In the midst of being hooked up to a food pump and the incessant humming of the mini fridge in my bedroom, I’m feeling overwhelmed. We added a new(ish) dresser, a cart organizer, a mini fridge, a ten-gallon trashcan, and a new IV pole, all to accommodate my 24/7 IV therapy. Aalso, new curtains for the window, keeping the room darker than Satan’s soul colored in with a sharpie.
I hate to complain. Hate. It’s a strong word. Just like I “hate” asking for free (or earned) things. Like I hate how everyone tweets about people using their phones too much. From their phones. Hence, being on their phones to complain about phones. That kind of hate.
I have come to realize, however, that “complaining” is a needed human mechanism. I oft get in trouble with my mother. Not for binge drinking. Not for dirt-bag boyfriends. Not even for my smart-arse mouth. No, I get in trouble with her for not telling the “truth.” For not complaining enough.
My instant reflex when a doctor asks me how I’m doing is “good.” Which I a lie, because I’m not “good.” That’s why I’m there. But I’m good emotionally. I’m chillin’ spiritually. I’m not good, however, in the sense the doctor is asking. I should tell them the complete truth, but if I do, it feels like my head will explode.
“You get what you get and you don’t throw a fit.”
“Waste not, want not.”
“Say please and thank you.”
“Compliment the meal.”
“Eat what’s on your plate, even if you don’t like it.”
“Be content with such things as you have.”
The mantras above should be memorized by every child. Thoroughly. Like, now. Kids these days don’t know how to be thankful. But these mantras should never be obsessed over, to the point of believing any type of expression of negative emotion is wicked.
I did not head the caution above. I obsessed over these ideas. I wasn’t warned about it. Nor did the stifled emotion of those around me exude any possible alternative emotion to “contentment.” Now, I’m learning the art of complaining.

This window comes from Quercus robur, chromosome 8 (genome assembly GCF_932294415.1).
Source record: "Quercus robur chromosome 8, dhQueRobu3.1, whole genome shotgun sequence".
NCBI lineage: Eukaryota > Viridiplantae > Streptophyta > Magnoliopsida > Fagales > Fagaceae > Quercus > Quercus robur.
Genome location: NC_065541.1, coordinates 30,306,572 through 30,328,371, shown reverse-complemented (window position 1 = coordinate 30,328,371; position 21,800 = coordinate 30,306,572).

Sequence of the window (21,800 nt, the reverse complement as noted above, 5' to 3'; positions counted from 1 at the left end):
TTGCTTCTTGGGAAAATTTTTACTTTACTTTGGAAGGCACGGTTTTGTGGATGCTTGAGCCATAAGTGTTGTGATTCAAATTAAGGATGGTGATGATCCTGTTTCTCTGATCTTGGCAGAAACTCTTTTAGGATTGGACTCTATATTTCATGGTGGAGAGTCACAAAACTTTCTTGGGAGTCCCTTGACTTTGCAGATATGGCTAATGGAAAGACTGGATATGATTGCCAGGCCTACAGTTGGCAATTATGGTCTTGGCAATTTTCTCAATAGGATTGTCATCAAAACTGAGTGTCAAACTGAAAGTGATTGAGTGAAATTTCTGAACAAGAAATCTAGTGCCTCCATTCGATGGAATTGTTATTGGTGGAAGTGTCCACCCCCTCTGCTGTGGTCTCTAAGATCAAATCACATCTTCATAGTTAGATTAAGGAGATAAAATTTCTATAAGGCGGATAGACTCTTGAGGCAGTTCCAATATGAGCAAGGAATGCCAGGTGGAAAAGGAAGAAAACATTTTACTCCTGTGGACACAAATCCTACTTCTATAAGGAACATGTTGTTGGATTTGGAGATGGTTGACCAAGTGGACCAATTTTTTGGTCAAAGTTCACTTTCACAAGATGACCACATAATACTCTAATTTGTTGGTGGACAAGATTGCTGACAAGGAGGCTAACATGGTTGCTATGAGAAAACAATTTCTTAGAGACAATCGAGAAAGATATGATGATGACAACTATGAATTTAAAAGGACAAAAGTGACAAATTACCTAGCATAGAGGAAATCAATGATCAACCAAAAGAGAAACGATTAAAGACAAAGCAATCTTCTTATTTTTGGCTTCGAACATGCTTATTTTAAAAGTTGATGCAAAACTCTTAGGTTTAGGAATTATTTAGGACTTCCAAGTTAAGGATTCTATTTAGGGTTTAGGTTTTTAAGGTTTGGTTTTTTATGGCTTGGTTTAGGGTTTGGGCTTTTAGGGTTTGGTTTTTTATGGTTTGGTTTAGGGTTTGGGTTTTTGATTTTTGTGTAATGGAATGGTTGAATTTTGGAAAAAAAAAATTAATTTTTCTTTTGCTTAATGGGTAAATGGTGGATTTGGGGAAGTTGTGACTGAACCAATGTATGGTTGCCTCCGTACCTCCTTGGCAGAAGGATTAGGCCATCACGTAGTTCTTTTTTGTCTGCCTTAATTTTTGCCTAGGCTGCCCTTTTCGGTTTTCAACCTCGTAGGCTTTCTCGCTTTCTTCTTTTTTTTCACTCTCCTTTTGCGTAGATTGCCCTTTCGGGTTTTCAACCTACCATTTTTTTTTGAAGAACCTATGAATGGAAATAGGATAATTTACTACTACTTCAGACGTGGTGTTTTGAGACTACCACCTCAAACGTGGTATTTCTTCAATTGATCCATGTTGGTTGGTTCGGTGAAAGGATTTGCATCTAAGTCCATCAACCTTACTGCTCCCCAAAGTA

Complaining, in this case, doesn’t involve incessant whining over trivial matters. We all know those people. If you’re reading this and you don’t know one of those people, you are that person. Stop it.
There’s a difference between genuinely sharing our recent hardships and complaining about Susie’s mom giving us a weird look last night at the fall festival. The former is the stuff that builds friendships, the latter is stuff that makes you the center of gossip rings. Pick one.
I suck at sharing my life. Whenever someone asks me how I’m doing, “I’m good.” I have only recently noticed my problem’s severity. I’ve always been guarded. I know that. More recently it’s hard for me to look someone in the eye when I tell them what’s going on in my life. It’s all weird medical stuff. I don’t have a job. I don’t currently have many measurable hobbies either. I don’t want to be a bore. I don’t want to meet a wall of misunderstanding behind their eyes. God forbid I’m Debbie-downer. A surly-Susie.
At the same time, I’m ashamed of my circumstances and emotions. They make me feel weak. Vulnerable. Like a field mouse in the talons of an eagle. In the moment I honestly tell someone about my situation I trust that person with the weight of my world. If they don’t understand, if they drop my world, I end up thinking my situation is too much for anyone to handle. So, “I’m good” it is.
This is unhealthy. This is why I SHOULD complain.
At the same time my reluctance to talk about my situation is harmful to my social, spiritual, and emotional life, it’s harmful to those around me as well. People oft express how “brave” they think I am. How I never complain. How I put them to shame. My shame at speaking honestly turns into their shame. Producing nothing but a chain of shallow conversations, people feeling they can’t complain to one another. Never getting past the “I’m good”s.
We compare our burdens to other people’s. We can always find someone who has a “bigger” burden than us when, in reality, we all carry different kinds of burdens. Measured out into the sum of our own lives. We feel pressure to be inspirational. To be perceived as a rock. To look like we’re juggling it all. None of us are. We’re always dropping one ball or another.
“Complaining” is important. It’s not so much complaining as it is honesty. To build any truly meaningful relationship, we must surpass the fear of being perceived as whiny. We must risk being vulnerable. We must face the possibility of being misunderstood.
Allow me to start the complaining conversation. My health is on a downhill slide. Dwindling even as we find answers. My rearranged room is ruining my “zen.” I don’t enjoy the beeping of my food pump in the middle of the night. I haven’t been out of the house for anything other than a doctor appointment in weeks. I feel lonely. My head isn’t always screwed on straight. I’m tired of being too sick to do much else than watch T.V. That’s how I’m doing.
How are you?